Trawsfynydd to Bala
(this section of track was closed in January 1961)
This wonderful photo, supplied by Gwilym James, shows what I believe is a troop train from Trawsfynydd in the loop at Cwm Prysor. The train is headed by GWR Dean Goods 0-6-0 2418. Note the impressive snow fences behind the train. Some special traffic notices for troop trains can be read here.
I have added this section onto the end of the website to try to give some idea of what a heroic undertaking the GWR line from Bala to Blaenau Ffestiniog was. The section from Blaenau to Trawsfynydd was retained to serve Trawsfynydd Nuclear Power Station and access to it was achieved by means of a new connection from Blaenau Ffestiniog North to the ex GWR Central station.
The line South from Trawsfynydd to Bala was closed in 1961. Part of the trackbed, North of Frongoch station, was flooded by the Llyn Celyn reservoir while a section at the head of Cwm Prysor was incorporated into the A4212 road. Of the remainder, most of the trackbed is easily traceable although all trace has gone of Bala and Bala Junction stations.
Ffestiniog & Blaenau Railway (2 foot gauge) opened 29th May 1868, later converted to standard gauge as part of the Bala - Blaenau Ffestiniog line.
Bala to Ffestiniog opened - 1st November 1882.
Ffestiniog to Blaenau Ffestiniog opened 10th September 1883.
Passenger services withdrawn on 2nd January 1960.
Freight services withdrawn on 27th January 1961.
Bala to Bala Junction closed 16th January 1965. Trains ran from Bala to Barmouth from 17th December 1964 to 16th January 1965. The last ever through trains ran from Ruabon to Bala and Barmouth on 12th December 1964, when severe flooding washed away the line in several places. After that only Ruabon to Llangollen and Bala to Barmouth were open, until 16th January 1965, with a bus service in between.
New connection at Blaenau Ffestiniog opened on 20th April 1964.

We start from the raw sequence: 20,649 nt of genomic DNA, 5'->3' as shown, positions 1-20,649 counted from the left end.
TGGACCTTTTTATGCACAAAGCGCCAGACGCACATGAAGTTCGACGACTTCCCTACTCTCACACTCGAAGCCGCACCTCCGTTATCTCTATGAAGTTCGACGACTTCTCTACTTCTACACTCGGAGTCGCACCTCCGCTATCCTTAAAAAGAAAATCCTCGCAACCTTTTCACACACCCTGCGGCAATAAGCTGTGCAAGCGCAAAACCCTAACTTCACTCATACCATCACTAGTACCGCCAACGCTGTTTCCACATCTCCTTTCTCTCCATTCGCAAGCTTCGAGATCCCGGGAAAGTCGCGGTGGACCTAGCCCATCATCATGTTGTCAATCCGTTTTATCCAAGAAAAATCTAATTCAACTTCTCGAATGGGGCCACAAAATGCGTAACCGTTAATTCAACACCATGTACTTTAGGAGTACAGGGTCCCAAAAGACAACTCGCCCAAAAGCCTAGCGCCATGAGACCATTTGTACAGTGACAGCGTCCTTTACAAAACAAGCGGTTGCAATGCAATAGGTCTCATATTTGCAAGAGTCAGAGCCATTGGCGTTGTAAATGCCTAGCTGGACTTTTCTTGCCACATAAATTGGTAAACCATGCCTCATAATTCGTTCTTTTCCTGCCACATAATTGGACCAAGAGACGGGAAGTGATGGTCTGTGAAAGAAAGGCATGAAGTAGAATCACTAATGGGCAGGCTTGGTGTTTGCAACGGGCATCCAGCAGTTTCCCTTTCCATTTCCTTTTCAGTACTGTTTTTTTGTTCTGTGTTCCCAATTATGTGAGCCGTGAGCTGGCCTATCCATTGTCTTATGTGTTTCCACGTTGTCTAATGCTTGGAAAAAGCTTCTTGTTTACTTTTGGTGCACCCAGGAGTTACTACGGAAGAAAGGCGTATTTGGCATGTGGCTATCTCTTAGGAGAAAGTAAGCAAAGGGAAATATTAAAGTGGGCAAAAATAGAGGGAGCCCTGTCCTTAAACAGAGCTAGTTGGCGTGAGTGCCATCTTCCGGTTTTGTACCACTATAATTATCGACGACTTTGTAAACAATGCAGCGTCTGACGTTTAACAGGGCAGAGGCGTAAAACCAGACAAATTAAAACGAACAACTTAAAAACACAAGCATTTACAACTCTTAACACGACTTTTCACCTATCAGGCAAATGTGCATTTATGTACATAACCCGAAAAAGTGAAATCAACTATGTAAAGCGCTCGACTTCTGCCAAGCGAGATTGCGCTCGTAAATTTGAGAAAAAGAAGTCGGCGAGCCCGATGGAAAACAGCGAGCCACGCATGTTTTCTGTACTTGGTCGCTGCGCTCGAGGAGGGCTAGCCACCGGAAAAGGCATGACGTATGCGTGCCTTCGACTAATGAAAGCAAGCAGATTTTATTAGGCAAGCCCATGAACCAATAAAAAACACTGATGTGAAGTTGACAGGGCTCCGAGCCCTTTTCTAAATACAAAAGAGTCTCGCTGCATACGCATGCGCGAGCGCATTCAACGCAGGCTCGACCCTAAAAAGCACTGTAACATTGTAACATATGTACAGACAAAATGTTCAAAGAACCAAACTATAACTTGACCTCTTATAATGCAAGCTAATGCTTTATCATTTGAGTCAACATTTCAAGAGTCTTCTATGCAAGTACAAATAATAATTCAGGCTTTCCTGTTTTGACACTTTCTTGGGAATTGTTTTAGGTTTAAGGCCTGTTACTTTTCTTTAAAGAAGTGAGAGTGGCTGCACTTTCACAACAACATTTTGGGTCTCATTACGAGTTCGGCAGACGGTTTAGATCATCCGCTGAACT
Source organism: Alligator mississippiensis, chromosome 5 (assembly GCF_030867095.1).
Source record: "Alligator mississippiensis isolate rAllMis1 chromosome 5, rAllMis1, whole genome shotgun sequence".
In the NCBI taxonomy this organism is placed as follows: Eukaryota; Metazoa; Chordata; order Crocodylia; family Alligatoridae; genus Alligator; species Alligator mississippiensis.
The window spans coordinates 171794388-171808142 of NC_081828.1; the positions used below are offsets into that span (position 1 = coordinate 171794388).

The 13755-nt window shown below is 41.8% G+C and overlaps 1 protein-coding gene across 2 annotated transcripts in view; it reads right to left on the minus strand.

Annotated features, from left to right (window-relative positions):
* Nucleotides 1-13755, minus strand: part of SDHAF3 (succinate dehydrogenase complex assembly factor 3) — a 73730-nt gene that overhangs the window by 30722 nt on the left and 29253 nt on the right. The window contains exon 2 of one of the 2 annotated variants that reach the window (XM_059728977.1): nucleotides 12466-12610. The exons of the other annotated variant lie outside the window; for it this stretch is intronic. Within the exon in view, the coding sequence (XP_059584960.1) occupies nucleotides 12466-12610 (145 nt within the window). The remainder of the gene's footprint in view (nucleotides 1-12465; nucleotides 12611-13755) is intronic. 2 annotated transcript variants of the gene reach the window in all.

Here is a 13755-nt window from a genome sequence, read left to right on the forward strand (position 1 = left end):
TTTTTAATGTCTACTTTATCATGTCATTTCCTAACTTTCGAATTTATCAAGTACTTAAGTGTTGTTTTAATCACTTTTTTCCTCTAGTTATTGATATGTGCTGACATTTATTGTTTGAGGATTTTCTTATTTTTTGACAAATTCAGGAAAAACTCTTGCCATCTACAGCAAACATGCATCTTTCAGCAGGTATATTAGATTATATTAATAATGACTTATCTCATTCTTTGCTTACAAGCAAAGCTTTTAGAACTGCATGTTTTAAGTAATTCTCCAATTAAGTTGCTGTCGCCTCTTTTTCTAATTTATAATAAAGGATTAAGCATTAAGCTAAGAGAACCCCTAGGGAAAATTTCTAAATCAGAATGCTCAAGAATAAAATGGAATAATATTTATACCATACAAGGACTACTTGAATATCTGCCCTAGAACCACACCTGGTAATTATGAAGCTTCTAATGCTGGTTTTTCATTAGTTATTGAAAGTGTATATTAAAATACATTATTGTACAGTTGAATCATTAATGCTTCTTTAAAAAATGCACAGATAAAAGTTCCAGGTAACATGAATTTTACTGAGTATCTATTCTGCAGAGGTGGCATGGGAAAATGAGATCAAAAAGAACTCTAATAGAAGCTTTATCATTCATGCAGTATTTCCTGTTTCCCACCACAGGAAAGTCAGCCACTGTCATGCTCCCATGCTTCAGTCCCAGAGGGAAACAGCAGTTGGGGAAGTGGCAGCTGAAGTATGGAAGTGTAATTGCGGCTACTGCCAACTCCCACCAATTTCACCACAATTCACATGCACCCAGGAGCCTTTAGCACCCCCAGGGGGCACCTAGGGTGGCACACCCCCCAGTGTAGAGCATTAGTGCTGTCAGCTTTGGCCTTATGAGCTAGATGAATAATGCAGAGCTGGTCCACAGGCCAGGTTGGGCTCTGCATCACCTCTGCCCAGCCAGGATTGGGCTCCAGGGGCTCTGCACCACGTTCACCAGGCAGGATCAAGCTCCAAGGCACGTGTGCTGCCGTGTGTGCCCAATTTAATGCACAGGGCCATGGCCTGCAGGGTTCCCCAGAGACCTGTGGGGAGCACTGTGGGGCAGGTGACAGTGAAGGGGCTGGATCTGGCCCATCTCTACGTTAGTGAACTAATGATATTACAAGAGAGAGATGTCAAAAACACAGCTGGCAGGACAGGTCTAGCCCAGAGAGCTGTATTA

Last train to Trawsfynydd ran on 17th October 1998.
The Great Western Railway built the line from Bala to capture a share of the lucrative Blaenau slate traffic, unfortunately for the GWR it failed to do so. The slate was still mainly dispatched via the Ffestiniog Railway to Minffordd or by the LNWR line. The only slate of any consequence it carried was in transporter wagons from Manod to Blaenau. Of far greater importance was the working of troop trains to Trawsfynydd to serve the large Army ranges in the mountains to the South East of the village. To give some idea of the traffic handled I have scanned three typical movement orders giving details of seven such troop trains. The date is probably 1919, of particular interest are the details given of the horses.
Click here to view the troop train special traffic notices
September 1959, at Blaenau Ffestiniog Central station....
My 7 months pregnant wife and I were waiting to catch the day's last, one coach train down to Bala Junction. There we'd change into a train from Barmouth to Chester, where a further change would get us home to Earlestown on a North Wales-Manchester express.
While being run round and temporarily stabled to allow for some freight stock shunting, the single ex-GW non-corridor brake coach was derailed on some dodgy pointwork. No amount of old fishplates and sleeper packing would persuade it back on the rails. The last LMR train from Blaenau Ffestiniog North station to Llandudno Jn. had gone and no taxi could be found.
We and one other passenger were invited up with the crew of the ex Great Western 0-6-0 Pannier Tank locomotive and off we chugged, five in the cab, with my wife turning her 'bump' through 90 deg. whenever the fireman needed to put on a round of coal -- not very often due to running downhill almost all the way.
The other passenger alighted at Trawsfynnydd but two more joined, one with a bike! This was put up on the flat top of the tanks. With six up, the name of the game was to avoid the rise and fall of the rear driving wheel springs which protruded into the cab on either side of the firebox. The extra two people and one bike disembarked at Arenig and we remained at four up into Bala Junction, where the connecting train had been held for us.
On a remote railway branch like that one, operations were conducted very much in a 'family' manner, with no questions asked as long as the job got done.
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